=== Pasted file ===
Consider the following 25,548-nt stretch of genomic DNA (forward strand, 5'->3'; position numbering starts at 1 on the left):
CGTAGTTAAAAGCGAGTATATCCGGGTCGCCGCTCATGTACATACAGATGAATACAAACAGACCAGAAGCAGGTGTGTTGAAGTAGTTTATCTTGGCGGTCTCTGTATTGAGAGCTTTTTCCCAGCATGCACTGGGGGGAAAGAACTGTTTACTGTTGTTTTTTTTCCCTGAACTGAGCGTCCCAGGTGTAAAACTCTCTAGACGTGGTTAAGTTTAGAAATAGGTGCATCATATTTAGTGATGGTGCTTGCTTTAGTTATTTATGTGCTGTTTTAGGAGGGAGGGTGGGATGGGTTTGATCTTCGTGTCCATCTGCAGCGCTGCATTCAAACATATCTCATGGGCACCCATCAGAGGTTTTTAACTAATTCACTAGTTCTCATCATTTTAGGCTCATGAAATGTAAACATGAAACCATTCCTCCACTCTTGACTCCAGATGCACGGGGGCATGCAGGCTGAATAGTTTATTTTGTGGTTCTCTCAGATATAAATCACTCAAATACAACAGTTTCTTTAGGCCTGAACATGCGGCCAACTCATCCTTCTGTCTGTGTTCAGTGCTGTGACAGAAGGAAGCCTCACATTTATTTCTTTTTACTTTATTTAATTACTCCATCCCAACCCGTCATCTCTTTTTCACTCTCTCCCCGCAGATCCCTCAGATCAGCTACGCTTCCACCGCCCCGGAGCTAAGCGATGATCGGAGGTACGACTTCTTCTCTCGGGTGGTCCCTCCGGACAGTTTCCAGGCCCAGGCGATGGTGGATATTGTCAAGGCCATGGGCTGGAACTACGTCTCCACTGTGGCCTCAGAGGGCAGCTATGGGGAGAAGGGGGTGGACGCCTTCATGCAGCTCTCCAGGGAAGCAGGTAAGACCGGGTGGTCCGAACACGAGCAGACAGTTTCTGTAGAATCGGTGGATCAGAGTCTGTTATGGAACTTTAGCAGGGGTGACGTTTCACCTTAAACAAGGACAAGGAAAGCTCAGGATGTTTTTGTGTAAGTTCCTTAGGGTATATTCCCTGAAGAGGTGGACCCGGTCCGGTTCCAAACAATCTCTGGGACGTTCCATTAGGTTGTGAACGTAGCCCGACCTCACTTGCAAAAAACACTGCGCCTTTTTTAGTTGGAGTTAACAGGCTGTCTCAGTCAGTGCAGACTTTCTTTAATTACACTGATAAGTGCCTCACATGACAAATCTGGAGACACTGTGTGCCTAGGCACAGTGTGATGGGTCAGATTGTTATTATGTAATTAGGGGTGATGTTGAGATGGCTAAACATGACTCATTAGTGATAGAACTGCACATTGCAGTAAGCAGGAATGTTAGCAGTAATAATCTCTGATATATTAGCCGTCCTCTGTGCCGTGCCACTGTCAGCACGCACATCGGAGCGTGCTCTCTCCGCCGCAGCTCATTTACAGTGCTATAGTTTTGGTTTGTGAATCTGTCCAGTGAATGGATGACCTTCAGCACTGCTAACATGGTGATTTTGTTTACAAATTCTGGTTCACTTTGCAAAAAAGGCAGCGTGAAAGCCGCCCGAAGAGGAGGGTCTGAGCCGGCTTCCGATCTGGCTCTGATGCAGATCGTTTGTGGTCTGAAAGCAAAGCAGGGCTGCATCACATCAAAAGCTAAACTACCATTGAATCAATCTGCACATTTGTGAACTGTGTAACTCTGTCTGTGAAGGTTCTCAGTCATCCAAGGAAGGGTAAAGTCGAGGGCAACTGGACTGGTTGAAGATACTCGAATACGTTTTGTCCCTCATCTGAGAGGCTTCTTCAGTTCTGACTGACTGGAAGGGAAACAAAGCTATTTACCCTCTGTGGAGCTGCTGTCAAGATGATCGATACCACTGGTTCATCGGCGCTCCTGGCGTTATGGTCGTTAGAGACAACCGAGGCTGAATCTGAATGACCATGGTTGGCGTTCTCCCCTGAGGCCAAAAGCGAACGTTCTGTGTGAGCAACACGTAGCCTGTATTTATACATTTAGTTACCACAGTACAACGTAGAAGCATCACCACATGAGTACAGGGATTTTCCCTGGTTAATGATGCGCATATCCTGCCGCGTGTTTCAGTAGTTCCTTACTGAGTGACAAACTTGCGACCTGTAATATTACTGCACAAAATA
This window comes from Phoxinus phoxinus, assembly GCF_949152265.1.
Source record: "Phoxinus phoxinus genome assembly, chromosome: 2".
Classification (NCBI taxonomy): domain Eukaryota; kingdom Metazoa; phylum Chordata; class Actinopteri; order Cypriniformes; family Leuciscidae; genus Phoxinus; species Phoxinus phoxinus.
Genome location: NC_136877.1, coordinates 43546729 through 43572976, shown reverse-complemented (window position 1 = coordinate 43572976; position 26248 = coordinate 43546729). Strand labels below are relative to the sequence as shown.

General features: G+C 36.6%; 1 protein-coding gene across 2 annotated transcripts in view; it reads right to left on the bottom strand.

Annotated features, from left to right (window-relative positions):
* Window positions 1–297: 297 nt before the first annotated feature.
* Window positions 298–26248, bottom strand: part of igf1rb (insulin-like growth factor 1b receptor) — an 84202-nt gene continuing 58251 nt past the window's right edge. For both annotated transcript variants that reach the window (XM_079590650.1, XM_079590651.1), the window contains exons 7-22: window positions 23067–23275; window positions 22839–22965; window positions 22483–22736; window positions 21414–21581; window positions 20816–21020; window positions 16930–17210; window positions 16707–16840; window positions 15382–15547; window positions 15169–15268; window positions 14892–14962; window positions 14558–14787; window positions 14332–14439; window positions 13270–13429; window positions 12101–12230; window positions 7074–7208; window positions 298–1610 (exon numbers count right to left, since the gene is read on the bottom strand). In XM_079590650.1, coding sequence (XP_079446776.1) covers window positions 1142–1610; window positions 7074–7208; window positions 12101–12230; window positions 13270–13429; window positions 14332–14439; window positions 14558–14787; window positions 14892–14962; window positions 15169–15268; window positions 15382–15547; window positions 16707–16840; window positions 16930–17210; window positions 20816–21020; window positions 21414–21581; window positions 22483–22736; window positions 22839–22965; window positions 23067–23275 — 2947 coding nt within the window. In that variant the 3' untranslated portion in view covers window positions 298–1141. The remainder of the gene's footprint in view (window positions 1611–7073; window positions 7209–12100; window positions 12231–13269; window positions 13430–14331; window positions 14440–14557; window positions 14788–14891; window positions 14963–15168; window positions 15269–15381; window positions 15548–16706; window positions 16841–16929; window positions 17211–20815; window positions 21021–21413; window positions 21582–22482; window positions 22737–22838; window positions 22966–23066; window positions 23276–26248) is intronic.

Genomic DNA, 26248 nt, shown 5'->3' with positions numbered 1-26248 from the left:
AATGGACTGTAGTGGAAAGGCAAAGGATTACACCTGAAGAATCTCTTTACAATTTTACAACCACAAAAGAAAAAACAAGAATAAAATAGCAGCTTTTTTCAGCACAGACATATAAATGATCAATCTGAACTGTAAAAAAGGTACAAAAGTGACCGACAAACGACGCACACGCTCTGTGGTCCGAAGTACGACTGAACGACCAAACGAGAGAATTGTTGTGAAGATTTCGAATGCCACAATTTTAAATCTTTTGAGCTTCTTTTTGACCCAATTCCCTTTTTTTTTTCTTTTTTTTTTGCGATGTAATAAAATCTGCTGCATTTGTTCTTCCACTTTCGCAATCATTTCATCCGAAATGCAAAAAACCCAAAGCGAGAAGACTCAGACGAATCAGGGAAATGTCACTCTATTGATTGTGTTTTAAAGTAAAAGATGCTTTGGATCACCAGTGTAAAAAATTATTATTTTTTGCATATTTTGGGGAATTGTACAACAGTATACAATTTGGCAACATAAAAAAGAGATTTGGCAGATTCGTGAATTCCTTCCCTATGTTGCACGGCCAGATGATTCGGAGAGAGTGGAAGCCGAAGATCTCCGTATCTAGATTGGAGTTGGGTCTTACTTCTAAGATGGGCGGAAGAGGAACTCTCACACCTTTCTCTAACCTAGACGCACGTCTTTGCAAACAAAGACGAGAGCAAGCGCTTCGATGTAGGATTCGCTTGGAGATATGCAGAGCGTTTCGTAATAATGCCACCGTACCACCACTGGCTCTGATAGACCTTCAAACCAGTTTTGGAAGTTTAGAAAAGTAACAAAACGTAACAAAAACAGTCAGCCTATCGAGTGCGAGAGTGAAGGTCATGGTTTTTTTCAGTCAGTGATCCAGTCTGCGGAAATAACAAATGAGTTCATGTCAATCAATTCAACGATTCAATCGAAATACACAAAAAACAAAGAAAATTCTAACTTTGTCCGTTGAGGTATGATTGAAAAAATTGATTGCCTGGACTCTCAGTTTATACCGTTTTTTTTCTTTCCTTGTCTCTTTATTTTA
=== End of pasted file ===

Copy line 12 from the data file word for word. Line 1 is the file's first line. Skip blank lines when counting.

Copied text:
AATGGACTGTAGTGGAAAGGCAAAGGATTACACCTGAAGAATCTCTTTACAATTTTACAACCACAAAAGAAAAAACAAGAATAAAATAGCAGCTTTTTTCAGCACAGACATATAAATGATCAATCTGAACTGTAAAAAAGGTACAAAAGTGACCGACAAACGACGCACACGCTCTGTGGTCCGAAGTACGACTGAACGACCAAACGAGAGAATTGTTGTGAAGATTTCGAATGCCACAATTTTAAATCTTTTGAGCTTCTTTTTGACCCAATTCCCTTTTTTTTTTCTTTTTTTTTTGCGATGTAATAAAATCTGCTGCATTTGTTCTTCCACTTTCGCAATCATTTCATCCGAAATGCAAAAAACCCAAAGCGAGAAGACTCAGACGAATCAGGGAAATGTCACTCTATTGATTGTGTTTTAAAGTAAAAGATGCTTTGGATCACCAGTGTAAAAAATTATTATTTTTTGCATATTTTGGGGAATTGTACAACAGTATACAATTTGGCAACATAAAAAAGAGATTTGGCAGATTCGTGAATTCCTTCCCTATGTTGCACGGCCAGATGATTCGGAGAGAGTGGAAGCCGAAGATCTCCGTATCTAGATTGGAGTTGGGTCTTACTTCTAAGATGGGCGGAAGAGGAACTCTCACACCTTTCTCTAACCTAGACGCACGTCTTTGCAAACAAAGACGAGAGCAAGCGCTTCGATGTAGGATTCGCTTGGAGATATGCAGAGCGTTTCGTAATAATGCCACCGTACCACCACTGGCTCTGATAGACCTTCAAACCAGTTTTGGAAGTTTAGAAAAGTAACAAAACGTAACAAAAACAGTCAGCCTATCGAGTGCGAGAGTGAAGGTCATGGTTTTTTTCAGTCAGTGATCCAGTCTGCGGAAATAACAAATGAGTTCATGTCAATCAATTCAACGATTCAATCGAAATACACAAAAAACAAAGAAAATTCTAACTTTGTCCGTTGAGGTATGATTGAAAAAATTGATTGCCTGGACTCTCAGTTTATACCGTTTTTTTTCTTTCCTTGTCTCTTTATTTTA